This week’s assignment at SVA POD was to raise the “fidelity” of their thesis work without increasing the resolution.
- Fidelity: How much you have figured out at this point?
- Resolution: How real does it “seem” at this point?
I don’t know if it was the assignment or simply the natural settling in that happens at week 6, but a surprising amount of “relief faces” were used in yesterday’s class. Several students have even centered on their “what” almost fully.
This week’s class was about how to think of resolution in relationship to fidelity when moving through a design process. I want to document for you the points I discussed with them as I think they could be applicable to many projects, not just that of thesis design students.
Modalities intended for “Presenting” are not always as strong at “Defining” solutions.
A rendering of an object or interface is only so good without the designer to talk it through or notations of their intent. For most things we pursue creatively, we need a balance of resolution and fidelity to get things just right.
The creative path should meander.
There is more than one way to do most anything. Graduate thesis design work is no different. Some students start with a prototype of something in their mind and work from there.
Some students fill notebook after notebook with their thoughts and feelings about what to make and have made maps to make it and experts to quote about considerations for it, but have not yet started to dive in to the making. And this is fine as well. This is who they are and how they work best.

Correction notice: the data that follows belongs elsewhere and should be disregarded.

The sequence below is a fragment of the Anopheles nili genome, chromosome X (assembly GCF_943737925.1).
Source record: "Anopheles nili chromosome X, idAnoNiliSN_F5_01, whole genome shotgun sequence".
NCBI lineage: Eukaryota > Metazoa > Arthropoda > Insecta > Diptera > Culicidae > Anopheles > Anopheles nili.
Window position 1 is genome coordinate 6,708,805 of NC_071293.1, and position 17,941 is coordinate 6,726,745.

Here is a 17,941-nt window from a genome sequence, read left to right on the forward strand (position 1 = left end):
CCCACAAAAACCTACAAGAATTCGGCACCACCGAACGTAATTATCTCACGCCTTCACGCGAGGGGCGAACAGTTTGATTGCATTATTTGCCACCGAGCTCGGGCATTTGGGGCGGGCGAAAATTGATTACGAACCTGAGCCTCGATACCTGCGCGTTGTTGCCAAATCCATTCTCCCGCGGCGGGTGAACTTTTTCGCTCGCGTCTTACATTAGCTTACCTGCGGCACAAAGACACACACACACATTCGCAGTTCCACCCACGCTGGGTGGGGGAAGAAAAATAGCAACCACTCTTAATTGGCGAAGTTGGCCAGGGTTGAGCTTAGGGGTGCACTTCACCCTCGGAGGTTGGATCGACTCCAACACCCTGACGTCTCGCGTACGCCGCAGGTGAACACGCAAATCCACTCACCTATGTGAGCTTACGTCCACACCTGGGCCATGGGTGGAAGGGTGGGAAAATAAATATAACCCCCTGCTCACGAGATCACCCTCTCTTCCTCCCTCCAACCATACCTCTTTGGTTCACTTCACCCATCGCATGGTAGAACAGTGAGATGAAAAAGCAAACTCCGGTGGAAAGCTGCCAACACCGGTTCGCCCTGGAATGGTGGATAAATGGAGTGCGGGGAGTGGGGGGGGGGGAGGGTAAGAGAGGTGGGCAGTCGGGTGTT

In my opinion, the path meanders because it is supposed to. The one certainty is that we aim to land in the sweet spot of a high resolution, high fidelity solution.
Resolution has to be measured against intent.
When thinking about resolution it isn’t only “how real does it seem?” it is also “how real does the artist want it to seem?”
Magritte has a famous painting of a pipe that says “this is not a pipe” under the painting in french script. If Magritte’s intent was a painting of a pipe (which it was) than this painting is as high resolution as he needed to get.
If on the other hand Magritte’s intent was to manufacture pipes, this deliverable is maybe mid way up the resolution spectrum, while remaining high fidelity.
When you are hammer, everything looks like a nail.
I asked my students to spend some time thinking about the work they do and plotting the outputs they create onto these resolution/fidelity quadrants. In doing so I hope they realize that many of them are “making plans” or “making things” — and their intent as discussed weeks ago is still almost always somewhere between those two.
Looking out at the nine weeks left I can say that I am excited to see what happens next. More importantly I can say that I have a much deeper appreciation for how hard creative pursuit really is.
My deck for Considering Resolution is available.
Thanks for reading.